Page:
# Niemark's theorem - simulating POVMs with PVMs

I am having trouble understanding Niemark's theorem from books (e.g watrous). The wikipedia page is clearer but most calculations are not justified. I want to contruct the PVM associated with the state discrimination POVM. Can someone explain to me where does the expression for $${\displaystyle {\sqrt {F_{?}}}={\sqrt {\frac {2|\langle \varphi |\psi \rangle |}{1+|\langle \varphi |\psi \rangle |}}}|\gamma \rangle \langle \gamma |}$$ come from where $${\displaystyle |\gamma \rangle ={\frac {1}{\sqrt {2(1+|\langle \varphi |\psi \rangle |)}}}(|\psi \rangle +e^{i\arg(\langle \varphi |\psi \rangle )}|\varphi \rangle ).}$$? and why $$U_{UQSD}$$ outputs what it does ?

• it's help to make the post self-contained by including what $\sqrt F$ and $U_{UQSD}$ are. Also, what exactly do you find unclear in the cited explanations?
– glS
Commented Dec 30, 2023 at 14:11
• In the cited explanations, the details of the calculations are omitted and only the results are shown. What I don't understand is how do they get the formulas above. And If possible I would like to see an explicit application of niemark theorem (by constructing a PVM from an explicit POVM)
– yosh
Commented Jan 1 at 11:10
• To get this expression for $\sqrt{F_?}$ you just diagonalize $F_?$ and take the square root of the eigenvalues. This is the canonical square root of a positive semidefinite operator. $|\gamma\rangle$ is then the eigenvector with nonzero eigenvalue. $U_\text{UQSD}$ is defined as in the third equation in the subsection "Post-measurement state", just replace the appropriate operators. Commented Jan 2 at 17:53

The tl;dr of how to go from a given POVM to a PVM is the following:

1. Take your state on which you do the measurement to a larger Hilbert space using a linear isometry $$A$$.

2. Do a projective measurement in the ancilla registers of the larger Hilbert space.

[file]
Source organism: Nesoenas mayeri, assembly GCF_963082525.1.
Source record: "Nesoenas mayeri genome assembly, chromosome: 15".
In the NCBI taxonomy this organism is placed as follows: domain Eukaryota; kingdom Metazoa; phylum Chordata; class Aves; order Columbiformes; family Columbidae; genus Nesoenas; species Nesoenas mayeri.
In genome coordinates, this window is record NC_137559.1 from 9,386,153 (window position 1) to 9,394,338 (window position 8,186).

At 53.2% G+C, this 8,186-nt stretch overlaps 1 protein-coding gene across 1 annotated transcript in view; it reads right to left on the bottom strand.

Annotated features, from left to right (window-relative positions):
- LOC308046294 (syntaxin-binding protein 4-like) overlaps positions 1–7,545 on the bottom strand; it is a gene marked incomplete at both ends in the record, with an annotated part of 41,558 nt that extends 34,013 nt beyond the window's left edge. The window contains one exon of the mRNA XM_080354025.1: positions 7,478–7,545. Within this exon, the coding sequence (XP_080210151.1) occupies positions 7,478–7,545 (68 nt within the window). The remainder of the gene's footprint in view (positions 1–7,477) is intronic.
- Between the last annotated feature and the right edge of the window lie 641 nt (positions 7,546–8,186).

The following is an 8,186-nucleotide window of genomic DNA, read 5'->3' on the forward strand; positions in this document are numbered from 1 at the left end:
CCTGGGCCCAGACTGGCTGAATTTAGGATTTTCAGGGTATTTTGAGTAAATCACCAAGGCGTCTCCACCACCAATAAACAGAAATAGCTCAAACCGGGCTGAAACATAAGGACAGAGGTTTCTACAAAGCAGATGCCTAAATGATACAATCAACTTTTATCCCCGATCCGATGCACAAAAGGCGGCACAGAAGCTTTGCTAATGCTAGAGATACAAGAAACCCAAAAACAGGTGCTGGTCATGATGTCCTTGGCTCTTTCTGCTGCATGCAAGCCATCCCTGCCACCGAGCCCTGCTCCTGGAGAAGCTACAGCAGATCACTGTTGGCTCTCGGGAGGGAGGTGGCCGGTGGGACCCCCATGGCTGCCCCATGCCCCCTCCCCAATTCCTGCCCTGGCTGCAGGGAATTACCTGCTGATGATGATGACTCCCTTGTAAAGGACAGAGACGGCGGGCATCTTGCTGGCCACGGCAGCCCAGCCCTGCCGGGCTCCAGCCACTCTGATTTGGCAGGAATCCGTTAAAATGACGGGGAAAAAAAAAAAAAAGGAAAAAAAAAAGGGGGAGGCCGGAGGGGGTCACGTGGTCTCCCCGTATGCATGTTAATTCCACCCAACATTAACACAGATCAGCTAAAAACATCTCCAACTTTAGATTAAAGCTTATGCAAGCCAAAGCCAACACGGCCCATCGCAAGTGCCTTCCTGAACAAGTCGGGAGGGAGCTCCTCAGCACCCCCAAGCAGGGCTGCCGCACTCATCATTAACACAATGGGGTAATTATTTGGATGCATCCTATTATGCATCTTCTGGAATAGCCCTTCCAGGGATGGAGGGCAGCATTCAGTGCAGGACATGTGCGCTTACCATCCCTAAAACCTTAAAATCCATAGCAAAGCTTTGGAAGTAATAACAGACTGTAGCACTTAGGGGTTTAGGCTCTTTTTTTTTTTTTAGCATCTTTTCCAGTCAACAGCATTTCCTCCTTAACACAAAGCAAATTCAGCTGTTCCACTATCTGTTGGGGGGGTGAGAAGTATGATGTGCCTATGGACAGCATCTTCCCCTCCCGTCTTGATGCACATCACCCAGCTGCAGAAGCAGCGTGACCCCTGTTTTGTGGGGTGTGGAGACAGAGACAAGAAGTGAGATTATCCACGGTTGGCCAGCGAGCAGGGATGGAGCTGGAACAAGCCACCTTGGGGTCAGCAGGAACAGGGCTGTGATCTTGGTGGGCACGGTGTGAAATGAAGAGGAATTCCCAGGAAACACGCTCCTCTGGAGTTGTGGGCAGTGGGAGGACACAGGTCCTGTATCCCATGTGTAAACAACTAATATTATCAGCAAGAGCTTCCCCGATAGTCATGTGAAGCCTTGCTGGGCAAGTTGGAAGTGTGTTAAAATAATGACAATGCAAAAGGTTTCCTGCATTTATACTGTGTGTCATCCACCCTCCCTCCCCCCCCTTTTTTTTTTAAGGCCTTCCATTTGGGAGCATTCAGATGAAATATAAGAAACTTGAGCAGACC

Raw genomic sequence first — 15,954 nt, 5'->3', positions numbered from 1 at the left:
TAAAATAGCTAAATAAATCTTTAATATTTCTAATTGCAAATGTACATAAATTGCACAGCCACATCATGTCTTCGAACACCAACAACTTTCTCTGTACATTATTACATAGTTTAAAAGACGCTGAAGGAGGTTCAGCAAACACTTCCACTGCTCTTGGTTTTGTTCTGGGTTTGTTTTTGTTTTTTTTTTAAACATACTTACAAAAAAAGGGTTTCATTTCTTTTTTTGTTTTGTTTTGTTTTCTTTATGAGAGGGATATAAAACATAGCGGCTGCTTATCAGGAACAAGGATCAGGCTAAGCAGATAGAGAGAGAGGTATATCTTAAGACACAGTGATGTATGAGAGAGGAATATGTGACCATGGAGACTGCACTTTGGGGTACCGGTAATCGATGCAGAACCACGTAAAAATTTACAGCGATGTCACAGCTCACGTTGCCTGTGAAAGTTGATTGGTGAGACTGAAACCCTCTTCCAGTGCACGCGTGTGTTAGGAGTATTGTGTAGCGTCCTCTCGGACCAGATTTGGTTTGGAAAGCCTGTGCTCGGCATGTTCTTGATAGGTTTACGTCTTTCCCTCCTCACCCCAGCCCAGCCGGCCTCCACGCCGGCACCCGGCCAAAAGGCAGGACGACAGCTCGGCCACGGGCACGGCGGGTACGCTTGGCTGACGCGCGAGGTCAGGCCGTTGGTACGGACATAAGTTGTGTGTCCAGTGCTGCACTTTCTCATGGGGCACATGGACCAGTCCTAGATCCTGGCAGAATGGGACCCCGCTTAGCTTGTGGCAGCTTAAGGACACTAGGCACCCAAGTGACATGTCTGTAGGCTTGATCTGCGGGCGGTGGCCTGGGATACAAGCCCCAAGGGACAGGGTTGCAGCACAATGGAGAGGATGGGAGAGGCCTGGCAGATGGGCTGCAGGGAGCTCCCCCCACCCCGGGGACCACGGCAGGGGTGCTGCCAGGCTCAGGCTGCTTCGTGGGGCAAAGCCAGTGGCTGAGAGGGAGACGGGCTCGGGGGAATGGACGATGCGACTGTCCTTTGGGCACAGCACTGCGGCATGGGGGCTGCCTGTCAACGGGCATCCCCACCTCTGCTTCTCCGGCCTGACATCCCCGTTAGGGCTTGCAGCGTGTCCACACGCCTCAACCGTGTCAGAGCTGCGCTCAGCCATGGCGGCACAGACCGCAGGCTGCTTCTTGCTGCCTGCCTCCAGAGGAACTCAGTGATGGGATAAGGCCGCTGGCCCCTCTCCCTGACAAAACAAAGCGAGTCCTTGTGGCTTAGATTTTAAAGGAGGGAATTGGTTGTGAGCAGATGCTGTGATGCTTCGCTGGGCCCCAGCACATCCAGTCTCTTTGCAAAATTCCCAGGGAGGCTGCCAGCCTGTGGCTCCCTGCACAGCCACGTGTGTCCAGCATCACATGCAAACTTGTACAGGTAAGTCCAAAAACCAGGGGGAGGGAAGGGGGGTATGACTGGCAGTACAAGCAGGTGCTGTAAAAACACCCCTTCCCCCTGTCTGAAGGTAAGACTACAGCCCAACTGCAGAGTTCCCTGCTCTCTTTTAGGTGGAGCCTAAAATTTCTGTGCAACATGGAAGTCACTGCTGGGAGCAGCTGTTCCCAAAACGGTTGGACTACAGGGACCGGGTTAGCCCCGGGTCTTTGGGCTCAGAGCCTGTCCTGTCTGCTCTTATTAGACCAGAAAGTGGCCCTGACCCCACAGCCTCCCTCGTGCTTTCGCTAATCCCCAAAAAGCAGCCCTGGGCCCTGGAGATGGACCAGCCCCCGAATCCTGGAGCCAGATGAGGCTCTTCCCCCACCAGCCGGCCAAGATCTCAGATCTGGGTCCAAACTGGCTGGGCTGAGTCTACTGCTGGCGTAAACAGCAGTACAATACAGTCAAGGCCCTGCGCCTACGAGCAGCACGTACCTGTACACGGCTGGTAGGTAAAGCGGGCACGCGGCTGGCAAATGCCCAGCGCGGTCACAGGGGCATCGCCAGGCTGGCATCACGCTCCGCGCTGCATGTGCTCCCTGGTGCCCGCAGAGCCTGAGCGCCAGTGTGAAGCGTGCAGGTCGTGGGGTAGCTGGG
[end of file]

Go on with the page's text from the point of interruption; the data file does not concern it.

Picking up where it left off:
For a POVM with elements $$\{E_i\}$$ where $$\sum_i E_i = I$$, consider the operator

$$A = \sum_i U\sqrt{E_i}\otimes \vert i\rangle,$$

where $$U$$ is an arbitrary unitary. Note that you have a second unitary freedom in defining the basis of the ancilla system i.e. you can replace all the states $$\vert i\rangle$$ with $$U'\vert i\rangle$$ for some other unitary $$U'$$ and everything that follows still works.

You can work out that $$A^\dagger A = I$$ i.e. $$A$$ is an isometry.

Having taken your quantum state to a larger Hilbert space using $$A$$, you can now do a projective measurement. The PVM elements $$\{\Pi_i\}$$ are given by $$\Pi_i = I\otimes \vert i\rangle\langle i\vert$$, which obviously satisfy the requirements of a PVM. Since $$E_i = A^\dagger (I\otimes \vert i\rangle\langle i\vert)A$$, we have that the post-measurement probabilities are correct i.e.

$$\mathrm{Tr}(E_i\rho) =\mathrm{Tr}(\Pi_i (A\rho A^\dagger)).$$

The right hand side is manifestly a composition of the isometry followed by a projective measurement.

Following the notation from the Wikipedia page, for state discrimination between two states, you have a POVM with elements $$\{F_\psi, F_\phi, F_?\}$$.

You first find these three POVM elements (see here for how). Next, take the square roots of those elements and append an ancilla register in order to construct the required isometry $$A$$.

It is notationally cumbersome to write $$A$$ out so I will omit the explicit answer you desire but hopefully you understand how to get there.

Once you have $$A$$, you do the projective measurement on the ancilla registers and this implements the POVM.